'Do you consider,' she returned, without answering his question, 'that a house serves no purpose, Arthur, in sheltering your infirm and afflicted--justly infirm and righteously afflicted--mother?'
'I was speaking only of business purposes.'
'With what object?'
'I am coming to it.'
'I foresee,' she returned, fixing her eyes upon him, 'what it is. But the Lord forbid that I should repine under any visitation. In my sinfulness I merit bitter disappointment, and I accept it.'
'Mother, I grieve to hear you speak like this, though I have had my apprehensions that you would--'
'You knew I would. You knew ME,' she interrupted.
Her son paused for a moment. He had struck fire out of her, and was surprised.
'Well!' she said, relapsing into stone. 'Go on. Let me hear.'
'You have anticipated, mother, that I decide for my part, to abandon the business. I have done with it. I will not take upon myself to advise you; you will continue it, I see. If I had any influence with you, I would simply use it to soften your judgment of me in causing you this disappointment: to represent to you that I have lived the half of a long term of life, and have never before set my own will against yours. I cannot say that I have been able to conform myself, in heart and spirit, to your rules; I cannot say that I believe my forty years have been profitable or pleasant to myself, or any one; but I have habitually submitted, and I only ask you to remember it.'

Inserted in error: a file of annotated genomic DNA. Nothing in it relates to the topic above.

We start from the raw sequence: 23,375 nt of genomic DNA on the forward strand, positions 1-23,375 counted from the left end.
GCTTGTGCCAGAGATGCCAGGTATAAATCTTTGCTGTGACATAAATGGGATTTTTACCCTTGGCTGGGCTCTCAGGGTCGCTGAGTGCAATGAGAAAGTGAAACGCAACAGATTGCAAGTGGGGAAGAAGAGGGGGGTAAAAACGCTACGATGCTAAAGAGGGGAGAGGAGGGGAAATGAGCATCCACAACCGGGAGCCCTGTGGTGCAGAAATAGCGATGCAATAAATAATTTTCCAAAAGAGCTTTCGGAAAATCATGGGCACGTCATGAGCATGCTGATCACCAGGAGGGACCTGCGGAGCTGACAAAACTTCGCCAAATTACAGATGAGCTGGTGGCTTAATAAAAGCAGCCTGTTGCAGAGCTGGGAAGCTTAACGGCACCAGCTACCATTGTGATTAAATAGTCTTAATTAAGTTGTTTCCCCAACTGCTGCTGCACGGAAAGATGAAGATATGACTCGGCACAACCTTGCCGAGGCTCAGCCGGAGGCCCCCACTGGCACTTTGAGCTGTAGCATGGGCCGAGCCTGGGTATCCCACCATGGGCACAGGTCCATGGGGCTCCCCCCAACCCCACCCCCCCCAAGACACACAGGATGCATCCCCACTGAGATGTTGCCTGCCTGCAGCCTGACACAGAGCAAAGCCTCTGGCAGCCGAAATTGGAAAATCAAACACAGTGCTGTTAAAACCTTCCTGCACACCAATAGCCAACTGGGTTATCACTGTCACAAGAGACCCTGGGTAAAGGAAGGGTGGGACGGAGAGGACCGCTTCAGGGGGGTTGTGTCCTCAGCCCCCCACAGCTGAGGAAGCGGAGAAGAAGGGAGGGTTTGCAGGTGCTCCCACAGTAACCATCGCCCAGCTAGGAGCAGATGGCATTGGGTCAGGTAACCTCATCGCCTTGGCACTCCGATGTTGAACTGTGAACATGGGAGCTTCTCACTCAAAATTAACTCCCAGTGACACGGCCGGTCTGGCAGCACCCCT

Woe to the suppliant, if such a one there were or ever had been, who had any concession to look for in the inexorable face at the cabinet. Woe to the defaulter whose appeal lay to the tribunal where those severe eyes presided. Great need had the rigid woman of her mystical religion, veiled in gloom and darkness, with lightnings of cursing, vengeance, and destruction, flashing through the sable clouds. Forgive us our debts as we forgive our debtors, was a prayer too poor in spirit for her. Smite Thou my debtors, Lord, wither them, crush them; do Thou as I would do, and Thou shalt have my worship: this was the impious tower of stone she built up to scale Heaven.
'Have you finished, Arthur, or have you anything more to say to me?
I think there can be nothing else. You have been short, but full of matter!'
'Mother, I have yet something more to say. It has been upon my mind, night and day, this long time. It is far more difficult to say than what I have said. That concerned myself; this concerns us all.'
'Us all! Who are us all?'
'Yourself, myself, my dead father.'
She took her hands from the desk; folded them in her lap; and sat looking towards the fire, with the impenetrability of an old Egyptian sculpture.
'You knew my father infinitely better than I ever knew him; and his reserve with me yielded to you. You were much the stronger, mother, and directed him. As a child, I knew it as well as I know it now. I knew that your ascendancy over him was the cause of his going to China to take care of the business there, while you took care of it here (though I do not even now know whether these were really terms of separation that you agreed upon); and that it was your will that I should remain with you until I was twenty, and then go to him as I did. You will not be offended by my recalling this, after twenty years?'
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Little Dorrit -- by Charles Dickens